Indy Monmouth

We thought you might like to read, in its entirety, the speech with which Rachel Jupp launched Indy Monmouth just a few short weeks ago. From a standing start – to a full slate of prospective councilors today – Indy Monmouth is the latest in a string of new independent, Flatpack, groups aiming to take over their local council.

Wish them luck in their elections on 4 May. Please tell everyone you know, who knows someone in Monmouth, to check them out.

Indy Monmouth, all at Flatpack Towers say ‘May the Fourth be with You’

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Rachel Jupp’s  speech to launch Indy Monmouth

I’m here this evening because of a book. Flatpack Democracy and its author, Peter Macfadyen.

A little bit about myself:

I’m a mother of five. I have absolutely no time for doing this… but I figure that if we all say ‘I’m too busy’ what we’re all saying is just ‘I don’t think this is a priority’

And if the environment you live in and the town you live in isn’t high on your list of priorities, what is?

I’m from Monmouth – I grew up here, went to the Comp, returned here to bring up my children, and by a lucky coincidence (because they like it here too) I’m surrounded by family.

I got involved in local politics because of my local playground on Chippy. Now I don’t mind where you stand on this issue, the fact is when I went to the Town Council I was defeated. Not, I think, because of what I was saying in particular, but because of the way I was going about it. In retrospect I should have joined the Conservative party and started bribing the public with M&S vouchers in the time-honoured tradition, to get my way.

Instead, First of all, I went to them. Big mistake! No-one from the public ever goes to town council meetings, what was I doing there? A few councillors even deigned to look around at me, a member of the public, in the public gallery!

Second, I told them …

… politely – that they might have made the wrong decision. And I asked them to look again at it. Mistake number two: Monmouth Town Council never makes a bad decision, especially seeing as it’s usually a white male of a certain age (or prematurely aged) proposing the motion, and we have to agree they never get anything wrong. Especially what with being experts in playgrounds.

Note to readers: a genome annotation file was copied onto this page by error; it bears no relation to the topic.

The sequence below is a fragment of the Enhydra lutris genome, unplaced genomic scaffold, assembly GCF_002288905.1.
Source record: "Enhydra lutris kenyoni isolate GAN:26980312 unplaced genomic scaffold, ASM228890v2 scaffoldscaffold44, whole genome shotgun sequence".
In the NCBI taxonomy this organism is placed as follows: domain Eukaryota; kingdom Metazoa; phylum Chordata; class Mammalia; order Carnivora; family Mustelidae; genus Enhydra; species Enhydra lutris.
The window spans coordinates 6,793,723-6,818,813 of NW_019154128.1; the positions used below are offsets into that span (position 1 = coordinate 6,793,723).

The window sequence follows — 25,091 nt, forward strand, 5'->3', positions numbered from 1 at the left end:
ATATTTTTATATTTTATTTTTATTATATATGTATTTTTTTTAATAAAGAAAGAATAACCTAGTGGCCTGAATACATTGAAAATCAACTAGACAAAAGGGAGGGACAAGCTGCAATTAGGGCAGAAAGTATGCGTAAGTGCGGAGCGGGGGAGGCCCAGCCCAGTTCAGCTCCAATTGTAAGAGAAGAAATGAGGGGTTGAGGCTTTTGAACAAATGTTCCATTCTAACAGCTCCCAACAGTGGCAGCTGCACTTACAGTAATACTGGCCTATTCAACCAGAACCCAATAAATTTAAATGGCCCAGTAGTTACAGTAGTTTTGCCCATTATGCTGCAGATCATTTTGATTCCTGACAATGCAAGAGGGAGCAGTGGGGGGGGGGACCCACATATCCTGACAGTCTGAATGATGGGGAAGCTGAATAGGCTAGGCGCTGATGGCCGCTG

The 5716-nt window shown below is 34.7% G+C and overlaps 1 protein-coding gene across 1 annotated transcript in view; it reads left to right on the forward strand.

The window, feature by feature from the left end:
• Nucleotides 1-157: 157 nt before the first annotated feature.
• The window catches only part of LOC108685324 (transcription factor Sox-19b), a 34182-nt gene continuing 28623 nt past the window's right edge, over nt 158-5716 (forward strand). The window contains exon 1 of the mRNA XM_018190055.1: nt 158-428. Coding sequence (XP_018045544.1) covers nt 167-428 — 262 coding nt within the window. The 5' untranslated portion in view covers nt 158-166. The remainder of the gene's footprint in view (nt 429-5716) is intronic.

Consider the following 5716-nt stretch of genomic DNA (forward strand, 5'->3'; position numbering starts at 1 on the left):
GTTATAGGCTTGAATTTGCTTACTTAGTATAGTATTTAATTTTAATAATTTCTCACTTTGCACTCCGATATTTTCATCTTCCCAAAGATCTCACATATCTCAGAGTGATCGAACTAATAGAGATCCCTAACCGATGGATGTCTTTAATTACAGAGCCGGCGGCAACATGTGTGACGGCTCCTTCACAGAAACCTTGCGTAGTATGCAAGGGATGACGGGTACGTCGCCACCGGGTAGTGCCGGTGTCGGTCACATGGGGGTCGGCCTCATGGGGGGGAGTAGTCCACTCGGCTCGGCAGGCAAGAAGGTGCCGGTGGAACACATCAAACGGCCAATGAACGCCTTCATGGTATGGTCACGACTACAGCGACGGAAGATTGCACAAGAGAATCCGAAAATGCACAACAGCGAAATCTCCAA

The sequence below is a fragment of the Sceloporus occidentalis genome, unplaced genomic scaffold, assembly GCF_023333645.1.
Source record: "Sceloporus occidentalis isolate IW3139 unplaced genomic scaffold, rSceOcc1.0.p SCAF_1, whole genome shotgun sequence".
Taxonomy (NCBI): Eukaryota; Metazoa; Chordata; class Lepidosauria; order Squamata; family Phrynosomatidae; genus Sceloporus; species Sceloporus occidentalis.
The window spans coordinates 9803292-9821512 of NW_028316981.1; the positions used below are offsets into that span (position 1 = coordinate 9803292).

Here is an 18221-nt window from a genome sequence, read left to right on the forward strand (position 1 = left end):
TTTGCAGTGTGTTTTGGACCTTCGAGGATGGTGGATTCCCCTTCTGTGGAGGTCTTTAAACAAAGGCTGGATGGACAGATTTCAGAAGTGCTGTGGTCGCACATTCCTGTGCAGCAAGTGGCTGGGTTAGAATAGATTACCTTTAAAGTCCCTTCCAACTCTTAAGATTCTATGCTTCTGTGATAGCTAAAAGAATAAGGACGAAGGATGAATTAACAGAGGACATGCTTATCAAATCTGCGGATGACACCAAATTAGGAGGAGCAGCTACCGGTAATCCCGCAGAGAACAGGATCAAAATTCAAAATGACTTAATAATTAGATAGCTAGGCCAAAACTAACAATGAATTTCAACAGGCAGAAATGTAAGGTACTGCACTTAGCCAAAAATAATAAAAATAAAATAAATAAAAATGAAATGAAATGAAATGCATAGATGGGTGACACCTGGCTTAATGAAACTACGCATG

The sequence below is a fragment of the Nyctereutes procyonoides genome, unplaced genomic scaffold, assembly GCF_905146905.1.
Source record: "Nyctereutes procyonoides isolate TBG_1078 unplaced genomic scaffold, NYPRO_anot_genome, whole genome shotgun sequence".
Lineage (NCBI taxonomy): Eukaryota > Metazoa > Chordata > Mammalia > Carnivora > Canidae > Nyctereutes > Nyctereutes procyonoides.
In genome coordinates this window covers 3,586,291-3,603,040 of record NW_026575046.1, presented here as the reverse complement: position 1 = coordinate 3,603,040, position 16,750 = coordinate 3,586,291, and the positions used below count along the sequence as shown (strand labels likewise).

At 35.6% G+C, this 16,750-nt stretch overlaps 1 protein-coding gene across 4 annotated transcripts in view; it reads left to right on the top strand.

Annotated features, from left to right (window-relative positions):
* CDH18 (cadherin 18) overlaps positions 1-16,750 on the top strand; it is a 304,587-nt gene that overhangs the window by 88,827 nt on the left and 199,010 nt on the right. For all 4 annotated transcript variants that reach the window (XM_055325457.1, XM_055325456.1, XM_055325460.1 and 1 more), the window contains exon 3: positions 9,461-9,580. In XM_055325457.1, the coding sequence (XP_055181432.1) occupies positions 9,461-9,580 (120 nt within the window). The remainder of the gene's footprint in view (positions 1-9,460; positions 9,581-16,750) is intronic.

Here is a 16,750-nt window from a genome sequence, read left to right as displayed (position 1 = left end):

I got nowhere. The room wasn’t set up for listening. It was set up for lots of other things: deference, defensiveness, ceremony, secrecy… but it didn’t want to deal with a member of the public. I have never felt more unwelcome.

One whole year later (this January) we had managed to get the playground high enough on the agenda that a public meeting was called. A public meeting over spending public money – I know, its revolutionary. And there were many of us, and we spoke from all corners of the room. But when the public’s allotted time for speaking was over, you’d be amazed if they’d ever heard us at all. Ten of those councillors shut their eyes, closed their ears and voted again, for the same thing they’d voted for four years previously.

Now you might think I was miffed because the vote didn’t go my way. But for a start I know that that’s not the final word on the playground – the town council has very few actual powers, and in this case they were only making a recommendation to a higher committee – and besides, I know you can’t win ’em all and that sometimes others know better. So it wasn’t the decision which offended my sense of justice: it was the way they went about it.

I’d hazard a guess that most of you in this room don’t turn up to regular town council meetings. Why would you? Paint drying is more entertaining. But it strikes me as plain mad that we don’t involve ourselves in these things: they affect us all. If we’re not happy with them, we have to change them.

We need people to stand with us. Unlike the big parties, which will probably survive however bad the local pool of talent, Indy Monmouth will live or die depending on who decides to participate. If you’re wavering and hoping that someone else will step up, my advice to you is to screw up your courage and go for it. Take part. Join in. We’re all responsible for what happens next.

About the author

Peter Andrews

Peter Andrews is owner of eco-logicbooks and editor of Flatpack Democracy the book.

One Comment

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  • I was briefly a resident in Monmouth, but found the evening tailbacks on the A40 too much – good to see some community action.

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